• @annette, Just last week I was chatting with a gal who mentioned “I have two payments left, and then we’ll get the new (whatever it was they have their eye on).” It dawned on me that they literally jump from car payment to car payment! I can’t fathom…

  • Keesha says:

    I’m cracking up at the garage door thing, because we just bought a “new” 2007 van (to replace our 1998 compact pickup truck, which doesn’t work too well with two kids!), and we were blown away by the built-in garage door opener. The guy at the dealership looked at us like we were a little simple-minded to be so amazed at what is apparently now a common feature. 🙂

  • Kelly O says:

    I’ve also found that by buying used, you can often afford amenities you wouldn’t otherwise be able to get – I’m in my very first car with keyless entry and power windows! But this 2002 Taurus is doing pretty well, and will last us until we can get something a bit more reliable. We won’t buy new, and my husband is already researching used or older “certified pre-owned” to see what will work best for us once the baby arrives.

  • Michelle says:

    My dad taught me that you never ever loan money for a car because they depreciate so fast in value. That was some of the best advice he gave me. My husband and I usually buy a car in the $8,000 – $10,000 range, we cash it off, drive it for a year or two and resell it for close to the same amount we paid for it. (I might add that we DO NOT buy cars through dealerships. We hunt around on ebay and craigslist to find a really good deal. Doing that allows us to drive it for a year or two and sell it for close to the same amount we paid.) So far it’s been working good for us.

  • Kristen says:

    I have never heard of such a thing as a built-in garage door opener in a car! We just bought a used minivan yesterday, mostly because we are expecting kid #4 and our car can’t fit one more kid crammed into the back seat! I’ve never owned a car (until now) that was even made in the same decade that we are currenly in! Horray for used cars!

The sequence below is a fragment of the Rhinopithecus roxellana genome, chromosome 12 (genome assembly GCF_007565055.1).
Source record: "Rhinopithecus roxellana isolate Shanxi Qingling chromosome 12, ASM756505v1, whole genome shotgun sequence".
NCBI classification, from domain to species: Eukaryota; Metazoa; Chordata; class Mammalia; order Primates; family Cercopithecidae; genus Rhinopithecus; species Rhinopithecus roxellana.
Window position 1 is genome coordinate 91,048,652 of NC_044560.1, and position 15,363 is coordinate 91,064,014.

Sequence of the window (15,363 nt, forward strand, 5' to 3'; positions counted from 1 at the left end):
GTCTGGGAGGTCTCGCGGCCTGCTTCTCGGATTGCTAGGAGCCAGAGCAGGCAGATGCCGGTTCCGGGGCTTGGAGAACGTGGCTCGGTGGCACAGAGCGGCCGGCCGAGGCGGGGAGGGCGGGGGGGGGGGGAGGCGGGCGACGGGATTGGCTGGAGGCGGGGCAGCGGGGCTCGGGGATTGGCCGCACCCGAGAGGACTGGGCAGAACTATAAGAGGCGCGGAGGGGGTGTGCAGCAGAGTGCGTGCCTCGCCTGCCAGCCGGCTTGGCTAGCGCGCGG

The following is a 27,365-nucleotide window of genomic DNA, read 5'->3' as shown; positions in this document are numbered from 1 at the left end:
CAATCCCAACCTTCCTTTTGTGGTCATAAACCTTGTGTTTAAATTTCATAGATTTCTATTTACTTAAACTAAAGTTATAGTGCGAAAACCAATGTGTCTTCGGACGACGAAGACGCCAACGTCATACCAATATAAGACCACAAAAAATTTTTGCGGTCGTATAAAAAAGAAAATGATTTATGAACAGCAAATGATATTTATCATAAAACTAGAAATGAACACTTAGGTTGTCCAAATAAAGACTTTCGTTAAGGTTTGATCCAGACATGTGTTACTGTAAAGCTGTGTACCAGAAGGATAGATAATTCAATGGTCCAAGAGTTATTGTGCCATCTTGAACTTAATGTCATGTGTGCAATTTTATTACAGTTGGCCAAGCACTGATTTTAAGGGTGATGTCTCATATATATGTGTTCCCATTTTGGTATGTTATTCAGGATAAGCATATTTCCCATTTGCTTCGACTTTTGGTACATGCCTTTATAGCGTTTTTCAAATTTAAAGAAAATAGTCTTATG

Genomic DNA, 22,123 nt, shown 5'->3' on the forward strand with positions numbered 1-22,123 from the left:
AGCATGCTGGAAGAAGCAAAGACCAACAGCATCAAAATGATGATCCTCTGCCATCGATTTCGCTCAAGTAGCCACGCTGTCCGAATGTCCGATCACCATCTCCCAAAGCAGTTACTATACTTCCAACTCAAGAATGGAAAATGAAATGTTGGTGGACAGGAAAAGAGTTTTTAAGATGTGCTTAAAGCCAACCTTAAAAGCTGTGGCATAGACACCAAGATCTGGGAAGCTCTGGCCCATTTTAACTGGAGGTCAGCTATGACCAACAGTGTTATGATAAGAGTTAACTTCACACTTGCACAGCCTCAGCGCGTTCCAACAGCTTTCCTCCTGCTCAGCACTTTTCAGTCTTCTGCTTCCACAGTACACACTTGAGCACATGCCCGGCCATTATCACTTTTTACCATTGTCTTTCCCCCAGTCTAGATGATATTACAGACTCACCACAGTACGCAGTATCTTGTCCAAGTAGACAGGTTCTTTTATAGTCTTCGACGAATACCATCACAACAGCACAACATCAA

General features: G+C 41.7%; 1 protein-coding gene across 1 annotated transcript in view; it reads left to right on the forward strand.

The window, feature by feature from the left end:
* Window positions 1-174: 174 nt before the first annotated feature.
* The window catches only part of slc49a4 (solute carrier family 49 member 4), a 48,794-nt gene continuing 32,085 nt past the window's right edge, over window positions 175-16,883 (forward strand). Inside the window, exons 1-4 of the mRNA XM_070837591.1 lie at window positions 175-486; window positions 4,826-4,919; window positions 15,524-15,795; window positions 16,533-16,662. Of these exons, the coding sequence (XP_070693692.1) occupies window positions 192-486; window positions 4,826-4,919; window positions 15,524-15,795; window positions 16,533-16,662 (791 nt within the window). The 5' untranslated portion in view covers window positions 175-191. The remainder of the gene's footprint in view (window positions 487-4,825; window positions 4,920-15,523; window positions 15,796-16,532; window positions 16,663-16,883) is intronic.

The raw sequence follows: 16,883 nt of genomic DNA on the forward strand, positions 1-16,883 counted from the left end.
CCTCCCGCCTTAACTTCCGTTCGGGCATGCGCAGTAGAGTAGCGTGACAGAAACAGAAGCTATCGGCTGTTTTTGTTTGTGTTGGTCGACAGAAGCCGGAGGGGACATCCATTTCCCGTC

• Jennifer says:

    We have two paid for cars. The “new” one is a minivan that we bought slightly used. It currently has over 150,000 miles on it and I plan to drive it till it refuses to go another inch. Our other car is a VW Beetle that is almost as old as we are. We have never bought a brand spanking new car. Our experience has been that you can buy one with a few miles and a whole lot of bells and whistles for less than a brand new one without any luxury options like power windows, locks, and garage door openers (who knew??? Not me!)

  • Carrie says:

    used cars aren’t the only way to have no car payment though. i bought my car new with a 0% interest loan (best thing i ever could have done for my credit score) and paid it off in 6 months. going on 4 years now with no car payment and hope to get at least another 4 years in before the car starts to have any major maintenance needs